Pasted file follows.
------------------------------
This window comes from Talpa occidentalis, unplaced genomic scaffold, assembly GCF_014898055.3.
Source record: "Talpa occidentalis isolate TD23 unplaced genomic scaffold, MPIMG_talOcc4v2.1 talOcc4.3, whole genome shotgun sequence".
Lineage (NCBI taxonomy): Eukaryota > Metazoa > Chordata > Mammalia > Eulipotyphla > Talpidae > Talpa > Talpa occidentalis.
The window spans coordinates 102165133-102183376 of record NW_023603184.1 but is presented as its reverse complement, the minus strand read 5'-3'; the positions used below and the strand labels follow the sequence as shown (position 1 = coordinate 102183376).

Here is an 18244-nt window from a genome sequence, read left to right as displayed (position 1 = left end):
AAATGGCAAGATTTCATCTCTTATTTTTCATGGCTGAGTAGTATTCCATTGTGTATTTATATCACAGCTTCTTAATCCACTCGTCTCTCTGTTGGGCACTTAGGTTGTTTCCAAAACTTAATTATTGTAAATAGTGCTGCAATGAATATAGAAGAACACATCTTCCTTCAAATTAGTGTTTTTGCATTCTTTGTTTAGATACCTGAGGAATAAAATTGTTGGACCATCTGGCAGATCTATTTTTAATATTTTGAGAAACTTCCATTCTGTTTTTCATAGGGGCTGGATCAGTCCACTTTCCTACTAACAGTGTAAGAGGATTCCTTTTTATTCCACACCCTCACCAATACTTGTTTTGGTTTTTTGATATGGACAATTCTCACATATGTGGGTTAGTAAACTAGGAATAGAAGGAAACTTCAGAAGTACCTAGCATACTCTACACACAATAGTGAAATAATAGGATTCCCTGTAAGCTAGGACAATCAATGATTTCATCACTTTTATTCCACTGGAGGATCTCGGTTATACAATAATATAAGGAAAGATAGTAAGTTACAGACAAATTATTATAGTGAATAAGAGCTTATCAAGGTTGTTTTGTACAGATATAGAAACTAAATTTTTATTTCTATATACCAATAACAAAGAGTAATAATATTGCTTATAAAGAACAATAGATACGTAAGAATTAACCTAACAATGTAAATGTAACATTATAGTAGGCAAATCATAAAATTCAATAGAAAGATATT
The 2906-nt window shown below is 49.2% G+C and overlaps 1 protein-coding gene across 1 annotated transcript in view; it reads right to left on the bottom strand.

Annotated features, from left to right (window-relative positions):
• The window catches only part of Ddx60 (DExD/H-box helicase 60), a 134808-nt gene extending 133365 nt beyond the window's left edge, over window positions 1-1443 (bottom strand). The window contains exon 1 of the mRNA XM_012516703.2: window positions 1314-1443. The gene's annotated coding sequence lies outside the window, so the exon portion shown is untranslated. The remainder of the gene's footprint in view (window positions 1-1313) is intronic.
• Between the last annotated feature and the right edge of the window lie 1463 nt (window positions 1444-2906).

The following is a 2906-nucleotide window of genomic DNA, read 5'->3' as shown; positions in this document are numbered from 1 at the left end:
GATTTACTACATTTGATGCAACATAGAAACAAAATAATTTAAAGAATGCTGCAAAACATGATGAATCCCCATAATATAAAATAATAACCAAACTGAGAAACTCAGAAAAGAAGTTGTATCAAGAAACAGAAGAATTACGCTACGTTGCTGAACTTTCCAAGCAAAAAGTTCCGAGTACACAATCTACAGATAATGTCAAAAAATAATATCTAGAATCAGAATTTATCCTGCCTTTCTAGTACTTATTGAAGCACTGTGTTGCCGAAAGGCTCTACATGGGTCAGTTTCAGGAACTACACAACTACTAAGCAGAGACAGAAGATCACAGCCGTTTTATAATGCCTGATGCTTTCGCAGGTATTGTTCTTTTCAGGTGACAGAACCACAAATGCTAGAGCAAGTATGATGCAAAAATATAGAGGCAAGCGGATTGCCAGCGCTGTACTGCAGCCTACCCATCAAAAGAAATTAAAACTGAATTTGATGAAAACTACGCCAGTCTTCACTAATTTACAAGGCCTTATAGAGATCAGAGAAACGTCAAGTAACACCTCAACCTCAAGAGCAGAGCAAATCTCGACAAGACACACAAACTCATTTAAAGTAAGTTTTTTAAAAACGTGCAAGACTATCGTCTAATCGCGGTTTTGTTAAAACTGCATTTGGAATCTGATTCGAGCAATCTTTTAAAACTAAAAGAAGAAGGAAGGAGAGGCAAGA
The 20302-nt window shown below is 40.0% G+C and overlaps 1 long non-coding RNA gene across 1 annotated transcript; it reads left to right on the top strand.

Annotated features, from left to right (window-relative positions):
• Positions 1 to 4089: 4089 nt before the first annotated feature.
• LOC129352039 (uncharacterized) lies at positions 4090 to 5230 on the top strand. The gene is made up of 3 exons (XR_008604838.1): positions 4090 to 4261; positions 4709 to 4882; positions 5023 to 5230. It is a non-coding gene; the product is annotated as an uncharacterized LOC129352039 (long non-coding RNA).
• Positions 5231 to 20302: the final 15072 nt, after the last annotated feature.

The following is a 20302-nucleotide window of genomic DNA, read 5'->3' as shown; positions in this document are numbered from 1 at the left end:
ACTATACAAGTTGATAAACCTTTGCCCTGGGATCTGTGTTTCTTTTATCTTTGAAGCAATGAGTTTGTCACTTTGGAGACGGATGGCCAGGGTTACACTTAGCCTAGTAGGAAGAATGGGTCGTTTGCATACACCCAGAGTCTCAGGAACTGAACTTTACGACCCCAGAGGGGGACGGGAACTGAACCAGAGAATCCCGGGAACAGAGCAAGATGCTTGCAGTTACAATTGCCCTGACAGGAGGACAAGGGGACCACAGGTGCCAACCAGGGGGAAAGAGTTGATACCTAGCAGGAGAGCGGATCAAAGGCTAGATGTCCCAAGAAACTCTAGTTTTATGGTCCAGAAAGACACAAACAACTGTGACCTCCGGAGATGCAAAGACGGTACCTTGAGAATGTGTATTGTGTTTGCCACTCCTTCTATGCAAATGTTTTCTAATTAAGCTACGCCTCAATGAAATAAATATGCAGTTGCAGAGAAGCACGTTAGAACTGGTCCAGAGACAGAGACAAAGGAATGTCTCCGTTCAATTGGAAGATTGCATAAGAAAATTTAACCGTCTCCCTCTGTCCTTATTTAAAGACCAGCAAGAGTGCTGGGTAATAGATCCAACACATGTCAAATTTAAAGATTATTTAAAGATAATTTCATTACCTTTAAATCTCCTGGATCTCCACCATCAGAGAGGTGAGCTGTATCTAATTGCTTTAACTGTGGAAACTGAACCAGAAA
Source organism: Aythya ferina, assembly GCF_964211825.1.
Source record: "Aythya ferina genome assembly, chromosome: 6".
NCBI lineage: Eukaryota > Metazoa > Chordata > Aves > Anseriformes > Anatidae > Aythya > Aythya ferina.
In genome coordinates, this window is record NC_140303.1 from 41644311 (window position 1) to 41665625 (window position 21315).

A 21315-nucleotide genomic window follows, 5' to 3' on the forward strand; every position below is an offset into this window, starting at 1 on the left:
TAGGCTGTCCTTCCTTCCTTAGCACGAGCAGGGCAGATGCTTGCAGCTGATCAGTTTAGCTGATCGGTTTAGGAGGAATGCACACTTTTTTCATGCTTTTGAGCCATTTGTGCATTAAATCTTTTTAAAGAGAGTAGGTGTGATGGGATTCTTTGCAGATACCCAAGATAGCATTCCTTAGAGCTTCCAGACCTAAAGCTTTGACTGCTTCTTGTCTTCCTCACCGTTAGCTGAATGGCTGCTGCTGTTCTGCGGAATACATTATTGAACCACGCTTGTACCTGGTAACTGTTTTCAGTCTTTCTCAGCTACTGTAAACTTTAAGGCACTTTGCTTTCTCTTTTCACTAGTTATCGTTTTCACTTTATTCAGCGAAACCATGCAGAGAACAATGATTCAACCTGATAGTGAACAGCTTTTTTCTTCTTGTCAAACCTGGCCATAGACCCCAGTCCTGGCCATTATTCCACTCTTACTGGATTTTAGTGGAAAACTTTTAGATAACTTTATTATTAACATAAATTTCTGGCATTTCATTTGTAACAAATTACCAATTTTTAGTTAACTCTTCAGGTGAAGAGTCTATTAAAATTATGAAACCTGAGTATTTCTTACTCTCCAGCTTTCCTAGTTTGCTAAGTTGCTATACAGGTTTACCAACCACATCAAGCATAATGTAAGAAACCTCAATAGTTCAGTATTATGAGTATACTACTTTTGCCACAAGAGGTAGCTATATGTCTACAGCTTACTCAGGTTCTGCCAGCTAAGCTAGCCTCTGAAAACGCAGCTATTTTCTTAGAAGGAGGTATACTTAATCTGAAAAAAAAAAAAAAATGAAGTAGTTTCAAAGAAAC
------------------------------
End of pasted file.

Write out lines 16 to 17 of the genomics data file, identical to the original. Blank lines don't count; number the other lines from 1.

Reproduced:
• LOC129352039 (uncharacterized) lies at positions 4090 to 5230 on the top strand. The gene is made up of 3 exons (XR_008604838.1): positions 4090 to 4261; positions 4709 to 4882; positions 5023 to 5230. It is a non-coding gene; the product is annotated as an uncharacterized LOC129352039 (long non-coding RNA).
• Positions 5231 to 20302: the final 15072 nt, after the last annotated feature.